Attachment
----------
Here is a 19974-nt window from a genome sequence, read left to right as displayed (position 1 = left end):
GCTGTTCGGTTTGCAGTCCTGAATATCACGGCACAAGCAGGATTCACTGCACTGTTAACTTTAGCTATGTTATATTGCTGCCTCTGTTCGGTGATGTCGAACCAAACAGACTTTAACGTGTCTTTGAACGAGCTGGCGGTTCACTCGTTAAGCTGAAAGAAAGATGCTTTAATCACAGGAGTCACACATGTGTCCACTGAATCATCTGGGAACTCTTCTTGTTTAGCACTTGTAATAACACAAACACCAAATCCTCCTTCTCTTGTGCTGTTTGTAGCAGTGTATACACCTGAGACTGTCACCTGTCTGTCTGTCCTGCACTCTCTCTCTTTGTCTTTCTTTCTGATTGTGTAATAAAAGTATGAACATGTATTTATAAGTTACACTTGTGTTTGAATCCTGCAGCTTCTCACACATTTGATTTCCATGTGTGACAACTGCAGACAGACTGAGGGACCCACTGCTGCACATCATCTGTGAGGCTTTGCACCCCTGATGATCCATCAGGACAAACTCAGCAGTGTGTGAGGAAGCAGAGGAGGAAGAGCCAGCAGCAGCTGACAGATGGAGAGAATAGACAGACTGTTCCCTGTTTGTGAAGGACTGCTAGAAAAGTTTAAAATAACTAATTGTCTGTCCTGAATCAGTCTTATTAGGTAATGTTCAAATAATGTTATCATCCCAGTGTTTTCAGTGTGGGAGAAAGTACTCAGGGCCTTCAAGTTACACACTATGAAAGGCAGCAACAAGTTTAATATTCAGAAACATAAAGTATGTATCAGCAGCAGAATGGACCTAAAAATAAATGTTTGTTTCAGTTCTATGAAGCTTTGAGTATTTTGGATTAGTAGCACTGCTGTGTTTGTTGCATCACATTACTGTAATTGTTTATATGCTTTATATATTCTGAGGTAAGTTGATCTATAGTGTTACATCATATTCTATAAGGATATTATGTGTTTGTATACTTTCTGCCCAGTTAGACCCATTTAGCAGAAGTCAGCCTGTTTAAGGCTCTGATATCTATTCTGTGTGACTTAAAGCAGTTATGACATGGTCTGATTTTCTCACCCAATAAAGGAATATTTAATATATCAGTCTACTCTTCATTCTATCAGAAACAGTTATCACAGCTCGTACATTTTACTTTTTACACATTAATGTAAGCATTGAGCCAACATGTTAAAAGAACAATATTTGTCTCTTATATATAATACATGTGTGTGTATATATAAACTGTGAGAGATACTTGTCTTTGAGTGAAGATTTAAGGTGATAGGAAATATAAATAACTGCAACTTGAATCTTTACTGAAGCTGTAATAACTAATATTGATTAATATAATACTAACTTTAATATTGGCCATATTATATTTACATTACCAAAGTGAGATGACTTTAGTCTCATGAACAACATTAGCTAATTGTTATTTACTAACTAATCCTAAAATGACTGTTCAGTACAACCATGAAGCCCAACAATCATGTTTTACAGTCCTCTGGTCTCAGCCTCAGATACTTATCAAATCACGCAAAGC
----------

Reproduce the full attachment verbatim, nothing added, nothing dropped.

Here is a 19974-nt window from a genome sequence, read left to right as displayed (position 1 = left end):
GCTGTTCGGTTTGCAGTCCTGAATATCACGGCACAAGCAGGATTCACTGCACTGTTAACTTTAGCTATGTTATATTGCTGCCTCTGTTCGGTGATGTCGAACCAAACAGACTTTAACGTGTCTTTGAACGAGCTGGCGGTTCACTCGTTAAGCTGAAAGAAAGATGCTTTAATCACAGGAGTCACACATGTGTCCACTGAATCATCTGGGAACTCTTCTTGTTTAGCACTTGTAATAACACAAACACCAAATCCTCCTTCTCTTGTGCTGTTTGTAGCAGTGTATACACCTGAGACTGTCACCTGTCTGTCTGTCCTGCACTCTCTCTCTTTGTCTTTCTTTCTGATTGTGTAATAAAAGTATGAACATGTATTTATAAGTTACACTTGTGTTTGAATCCTGCAGCTTCTCACACATTTGATTTCCATGTGTGACAACTGCAGACAGACTGAGGGACCCACTGCTGCACATCATCTGTGAGGCTTTGCACCCCTGATGATCCATCAGGACAAACTCAGCAGTGTGTGAGGAAGCAGAGGAGGAAGAGCCAGCAGCAGCTGACAGATGGAGAGAATAGACAGACTGTTCCCTGTTTGTGAAGGACTGCTAGAAAAGTTTAAAATAACTAATTGTCTGTCCTGAATCAGTCTTATTAGGTAATGTTCAAATAATGTTATCATCCCAGTGTTTTCAGTGTGGGAGAAAGTACTCAGGGCCTTCAAGTTACACACTATGAAAGGCAGCAACAAGTTTAATATTCAGAAACATAAAGTATGTATCAGCAGCAGAATGGACCTAAAAATAAATGTTTGTTTCAGTTCTATGAAGCTTTGAGTATTTTGGATTAGTAGCACTGCTGTGTTTGTTGCATCACATTACTGTAATTGTTTATATGCTTTATATATTCTGAGGTAAGTTGATCTATAGTGTTACATCATATTCTATAAGGATATTATGTGTTTGTATACTTTCTGCCCAGTTAGACCCATTTAGCAGAAGTCAGCCTGTTTAAGGCTCTGATATCTATTCTGTGTGACTTAAAGCAGTTATGACATGGTCTGATTTTCTCACCCAATAAAGGAATATTTAATATATCAGTCTACTCTTCATTCTATCAGAAACAGTTATCACAGCTCGTACATTTTACTTTTTACACATTAATGTAAGCATTGAGCCAACATGTTAAAAGAACAATATTTGTCTCTTATATATAATACATGTGTGTGTATATATAAACTGTGAGAGATACTTGTCTTTGAGTGAAGATTTAAGGTGATAGGAAATATAAATAACTGCAACTTGAATCTTTACTGAAGCTGTAATAACTAATATTGATTAATATAATACTAACTTTAATATTGGCCATATTATATTTACATTACCAAAGTGAGATGACTTTAGTCTCATGAACAACATTAGCTAATTGTTATTTACTAACTAATCCTAAAATGACTGTTCAGTACAACCATGAAGCCCAACAATCATGTTTTACAGTCCTCTGGTCTCAGCCTCAGATACTTATCAAATCACGCAAAGC